Canon will send its high-resolution CE-SAT-IB satellite camera into space as part of Rocket Lab‘s next payload launch, enabling it to showcase its Earth-imaging capabilities. The private aerospace company, which is based out of California, aims to provide ‘frequent and reliable’ launches, something it will demonstrate by holding its upcoming ‘Pics or It Didn’t Happen’ launch only three weeks after its ‘Don’t Stop Me Now’ mission.
The launch will be coordinated by Spaceflight Inc., the company said in a press release last week. Canon’s CE-SAT-1B is a microsatellite at only 67kg (148lbs), not to be confused with the CE-SAT-IIB satellite, which is scheduled to launch via Rocket Lab later on this year.
|The optical imaging system inside the CE-SAT-1B (pictured) is based on Canon’s EOS 5D Mark III design. Image via Canon|
The launch will take place on Rocket Lab’s Electron rocket from its Launch Complex 1 located on New Zealand’s North Island on July 4 local time. This mission will be called ‘Pics or It Didn’t Happen,’ the fourth Rocket Lab launch in the past year. The team had intended to launch the payloads earlier this year but were delayed by the pandemic.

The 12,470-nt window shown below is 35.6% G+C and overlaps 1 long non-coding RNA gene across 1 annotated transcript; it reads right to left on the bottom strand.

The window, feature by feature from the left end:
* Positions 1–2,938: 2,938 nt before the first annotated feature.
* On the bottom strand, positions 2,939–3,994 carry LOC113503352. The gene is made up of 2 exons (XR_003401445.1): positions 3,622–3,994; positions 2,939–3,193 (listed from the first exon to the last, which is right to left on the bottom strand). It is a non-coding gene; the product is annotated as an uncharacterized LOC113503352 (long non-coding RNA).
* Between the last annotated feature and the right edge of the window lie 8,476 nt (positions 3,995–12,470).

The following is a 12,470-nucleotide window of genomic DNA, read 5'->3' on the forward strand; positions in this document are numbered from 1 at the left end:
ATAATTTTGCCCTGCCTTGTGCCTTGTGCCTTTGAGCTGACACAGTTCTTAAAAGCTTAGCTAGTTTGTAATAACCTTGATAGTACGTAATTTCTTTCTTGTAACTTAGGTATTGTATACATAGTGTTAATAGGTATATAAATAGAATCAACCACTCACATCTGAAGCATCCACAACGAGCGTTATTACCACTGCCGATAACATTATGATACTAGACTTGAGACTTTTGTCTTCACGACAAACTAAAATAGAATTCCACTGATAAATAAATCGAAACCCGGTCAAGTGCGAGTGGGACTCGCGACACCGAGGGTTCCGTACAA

In a statement, Canon Electronics Satellite Systems Lab group executive Dr. Nobutada Sako told Spaceflight:
This launch is very critical for Canon Electronics as we are launching a satellite where we have remarkably increased the ratio of in-house development of components compared to the previous launch. Partnering with Spaceflight on this mission has been very helpful and we look forward to a successful launch of our satellites.
Canon launched its CE-SAT-I microsatellite in 2017 from India, successfully putting its tiny satellite into orbit. The camera company detailed this effort on its global website, explaining that it already has many of the technologies necessary to build and deploy these small machines.
The CE-SAT-IB microsatellite is the first mass-produced version of the CE-SAT-1 from Canon Electronics. The satellite features solar cells and batteries for power, as well as an optical imaging system that is based on the Cassegrain 40cm telescope with a 3720mm focal length. The satellite’s detector is based on the Canon EOS 5D Mk.3 camera. With this tech, the CE-SAT-IB is able to capture Earth imagery with a resolution of 1m (3.2ft) from an orbit distance of 600km (373mi), according to NASA.
In its own announcement, Rocket Lab said last week that its launch will include a total of seven microsatellites with Canon’s CE-SAT-IB as the primary payload. Assuming everything goes according to plan, Rocket Lab plans to conduct additional launches every month for the rest of the year and into 2021. In addition to launching another Canon satellite in the coming months, Rocket Lab also anticipates its first launch for the U.S. Space Force for Q3 2020.